The concept of franchising is definitely not a new one and can be traced back to the early days of governmental licensing and even the method used by the clergy for the expansion of churches. Modern concepts of franchising emerged in the United States in diverse business areas as drive in restaurants, fast foods, soft drink vending etc. The boom and a slump soon followed in the US as well as the UK during the 1950s and 1960s. Franchising again popular in the later decades and is now considered to be a powerful and well accepted form of business. In the UK it was the Singer Sewing Machine Company that can be credited with the starting of the modern concept of business franchising. “Its mass manufacturing production system allowed the company to sell the product at a very competitive price, but the company could not economically run a replacement part service as a central operation so it set up a service & maintenance franchisee.” (History of Franchising, 2008). Today franchising is one of the most effective ways of wealth and risk sharing and has necessitated in foolproof techniques that can carry the business forward in a profitable way for both the franchisor and the franchisee. This technique is referred to the service delivery system (SDS) and forms the backbone of any franchising concept. This paper looks at the importance of the SDS and the evaluation of the effectiveness of a properly formulated SDS.
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The Service Delivery System in franchising
One of the most important components of a franchise business is the service delivery system it operates. According to Francorp, a leading franchise consulting and development firm, “the key is that you start with an exceptionally sound baseline service delivery system.” (Frank Corp What Makes a Successful Franchise Company: Adaptability, 2008). There is more literature written about the importance of an SDS. According to the book ‘Franchising’, an SDS is the fundamental means by which the customer satisfaction in a franchising business is assured and also created a competitive advantage for the franchisees. “Every franchise has a well defined SDS, however overt or transparent it may seem to an outside observer.” (Spinelli, Rosenberg and Birley 2004, p.20). A well laid our service delivery system has the following advantages. It “Encapsulates the intellectual knowledge of the franchise as a business asset. Written instructions which add value to a business process are leased to third parties to generate a profit.” (Preparing the Franchise Package: Understanding the Business System. p.6).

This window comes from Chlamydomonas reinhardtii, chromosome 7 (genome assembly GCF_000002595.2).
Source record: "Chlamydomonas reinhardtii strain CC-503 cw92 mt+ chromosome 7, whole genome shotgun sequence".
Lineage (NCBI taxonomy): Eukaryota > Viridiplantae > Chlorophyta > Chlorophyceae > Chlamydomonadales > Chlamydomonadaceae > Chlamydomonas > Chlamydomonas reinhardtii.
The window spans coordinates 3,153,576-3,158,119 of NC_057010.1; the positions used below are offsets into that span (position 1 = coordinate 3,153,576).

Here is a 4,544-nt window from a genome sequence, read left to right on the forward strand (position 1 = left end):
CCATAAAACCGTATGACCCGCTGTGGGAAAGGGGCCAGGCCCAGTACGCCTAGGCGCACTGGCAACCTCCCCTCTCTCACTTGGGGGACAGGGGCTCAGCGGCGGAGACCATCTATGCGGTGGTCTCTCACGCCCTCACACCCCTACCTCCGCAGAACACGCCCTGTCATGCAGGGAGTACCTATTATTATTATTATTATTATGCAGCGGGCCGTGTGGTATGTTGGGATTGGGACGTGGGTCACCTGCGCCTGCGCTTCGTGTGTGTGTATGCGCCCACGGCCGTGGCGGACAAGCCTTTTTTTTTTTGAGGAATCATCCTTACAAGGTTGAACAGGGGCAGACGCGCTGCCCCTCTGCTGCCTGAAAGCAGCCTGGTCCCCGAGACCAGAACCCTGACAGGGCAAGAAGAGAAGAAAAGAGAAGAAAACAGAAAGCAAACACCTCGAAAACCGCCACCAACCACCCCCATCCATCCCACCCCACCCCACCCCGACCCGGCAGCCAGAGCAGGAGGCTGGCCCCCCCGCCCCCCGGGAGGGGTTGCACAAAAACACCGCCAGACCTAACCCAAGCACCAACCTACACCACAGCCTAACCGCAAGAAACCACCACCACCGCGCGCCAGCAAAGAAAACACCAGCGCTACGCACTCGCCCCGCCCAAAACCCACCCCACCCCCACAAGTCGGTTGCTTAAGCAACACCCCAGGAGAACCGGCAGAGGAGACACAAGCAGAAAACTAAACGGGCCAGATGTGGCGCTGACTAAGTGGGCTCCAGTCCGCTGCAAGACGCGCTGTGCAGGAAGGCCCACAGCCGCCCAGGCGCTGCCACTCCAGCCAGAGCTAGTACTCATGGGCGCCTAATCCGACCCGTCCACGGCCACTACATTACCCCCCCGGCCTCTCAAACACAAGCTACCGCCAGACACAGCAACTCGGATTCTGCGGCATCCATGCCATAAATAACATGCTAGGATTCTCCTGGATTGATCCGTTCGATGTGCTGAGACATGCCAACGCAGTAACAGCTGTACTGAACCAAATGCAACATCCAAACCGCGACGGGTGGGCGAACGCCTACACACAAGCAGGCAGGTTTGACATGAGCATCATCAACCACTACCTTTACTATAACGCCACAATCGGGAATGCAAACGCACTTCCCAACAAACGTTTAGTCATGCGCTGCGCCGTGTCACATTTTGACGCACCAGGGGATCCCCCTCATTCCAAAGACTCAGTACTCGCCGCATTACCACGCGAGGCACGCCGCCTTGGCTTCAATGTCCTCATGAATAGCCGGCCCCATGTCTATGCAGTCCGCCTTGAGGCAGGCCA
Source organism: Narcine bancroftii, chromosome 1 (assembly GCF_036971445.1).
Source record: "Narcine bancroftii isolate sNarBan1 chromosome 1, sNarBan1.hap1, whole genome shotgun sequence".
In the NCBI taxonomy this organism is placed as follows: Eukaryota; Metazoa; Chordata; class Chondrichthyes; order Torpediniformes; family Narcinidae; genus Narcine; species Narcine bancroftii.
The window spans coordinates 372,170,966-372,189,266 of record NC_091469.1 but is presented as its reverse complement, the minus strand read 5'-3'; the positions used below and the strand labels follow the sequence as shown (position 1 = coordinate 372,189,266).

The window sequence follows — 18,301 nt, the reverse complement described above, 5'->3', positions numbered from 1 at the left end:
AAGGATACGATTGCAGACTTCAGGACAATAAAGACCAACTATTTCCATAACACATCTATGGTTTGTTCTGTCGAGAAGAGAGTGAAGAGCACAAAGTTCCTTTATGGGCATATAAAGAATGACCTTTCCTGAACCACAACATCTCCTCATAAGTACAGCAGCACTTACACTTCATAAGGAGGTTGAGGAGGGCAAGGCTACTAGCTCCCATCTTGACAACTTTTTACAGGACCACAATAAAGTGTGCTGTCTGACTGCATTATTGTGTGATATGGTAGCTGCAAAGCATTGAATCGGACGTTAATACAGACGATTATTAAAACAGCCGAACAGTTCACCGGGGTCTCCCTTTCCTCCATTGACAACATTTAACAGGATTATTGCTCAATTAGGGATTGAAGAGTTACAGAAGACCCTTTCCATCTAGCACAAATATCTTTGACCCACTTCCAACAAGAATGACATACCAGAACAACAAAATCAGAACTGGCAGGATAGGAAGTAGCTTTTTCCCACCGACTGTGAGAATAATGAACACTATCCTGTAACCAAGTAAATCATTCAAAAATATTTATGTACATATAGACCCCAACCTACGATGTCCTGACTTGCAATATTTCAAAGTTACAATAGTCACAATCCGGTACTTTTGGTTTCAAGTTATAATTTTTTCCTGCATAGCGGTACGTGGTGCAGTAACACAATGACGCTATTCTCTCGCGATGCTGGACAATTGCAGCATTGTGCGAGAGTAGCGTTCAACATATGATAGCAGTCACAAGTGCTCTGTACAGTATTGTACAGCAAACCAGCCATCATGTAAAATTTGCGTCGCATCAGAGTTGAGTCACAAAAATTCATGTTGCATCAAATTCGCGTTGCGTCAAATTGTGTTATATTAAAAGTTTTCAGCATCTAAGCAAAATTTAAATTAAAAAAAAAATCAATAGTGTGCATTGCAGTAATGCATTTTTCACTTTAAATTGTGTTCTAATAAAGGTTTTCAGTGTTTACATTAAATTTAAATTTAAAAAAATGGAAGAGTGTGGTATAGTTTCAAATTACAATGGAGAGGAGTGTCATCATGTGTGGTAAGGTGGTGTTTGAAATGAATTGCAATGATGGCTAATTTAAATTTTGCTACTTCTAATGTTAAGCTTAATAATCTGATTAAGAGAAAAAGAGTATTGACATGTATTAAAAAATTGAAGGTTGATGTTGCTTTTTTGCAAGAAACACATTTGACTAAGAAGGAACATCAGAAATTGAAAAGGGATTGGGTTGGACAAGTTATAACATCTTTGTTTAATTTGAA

Documental knowledge about the business system can help to reduce risk and also helps in formulating an effective training package. It helps to increase overall efficiency by facilitating the concept of repetitive action, which forms one the core fundamentals of franchising. Allocation of tasks and coordination within the business and with franchisee and franchisor is also made more effective. An SDS also helps in efficient running and bringing about uniformity of operations and tasks among all franchisees. It provides the detailed knowledge of doing the tasks and is basically what the franchisor buys in exchange for the franchise fee. The SDS is also the basic document which tells the franchisee what to do to meet the demands of the customer. (Service Delivery System).
Evaluation of an SDS
The importance of the SDS has been established and now the review of a sound system is being done here. This can be done on the basis of procedures followed in the evaluation of a general service delivery system and its quality. This will be done on the basis of a study conducted on the effectiveness of fast-food franchise outlets in the USA and Korea. The study included the following variables commonly referred to as SERVQUAL, which is a common yardstick to measure service quality. The variables are tangibleness, reliability, responsiveness, assurance, and empathy. An SDS should assure that tangible factors like “physical facilities, equipment, personnel, and communication materials.” (Chang, Lim and Kim, p.1230). Reliability of tasks and operations should be there to ensure quality. Responsiveness or the willingness of the staff to be of service to customers and to meet their requirements is another important factor. Employee should be made knowledgeable, courteous and should be able to impart a feeling of trust and confidence in customers. Also an element of empathy rather than sympathy should be taught to the employees in dealing with customers. The above mentioned study also adds that these factors were not adequate in fully evaluating the service delivery systems and added the following components to the study. They include sanitation (hygiene), location of the franchise, the parking facilities available, the quality of the service (in this case food), the environment in which the franchisee is situated and the image or perception of customers about the franchising company. All the elements if properly ensured can give a high evaluation rating to a service delivery system in any franchise business.
- CHANG, Daesung., LIM, Seongbae., and KIM, Hwanyong. A Comparative Study on the Service Quality of Global Fast Food in USA and Korea: Evaluation of Service Quality. [online]. 1230.
- Frank Corp What Makes a Successful Franchise Company: Adaptability. (2008). [online]. PRLog: Free Press Release. Web.
- History of Franchising. (2008). [online]. The UK Franchisee Directory.
- Preparing the Franchise Package: Understanding the Business System. [online].
- Service Delivery System. [online].
- SPINELLI, Stephen., ROSENBERG, Robert., and BIRLEY, Sue. (2004). Establishing the Service Delivery System(SDS): How Does the FRM Provide a Framework for Marshaling Resources. [online]. Franchising. Web.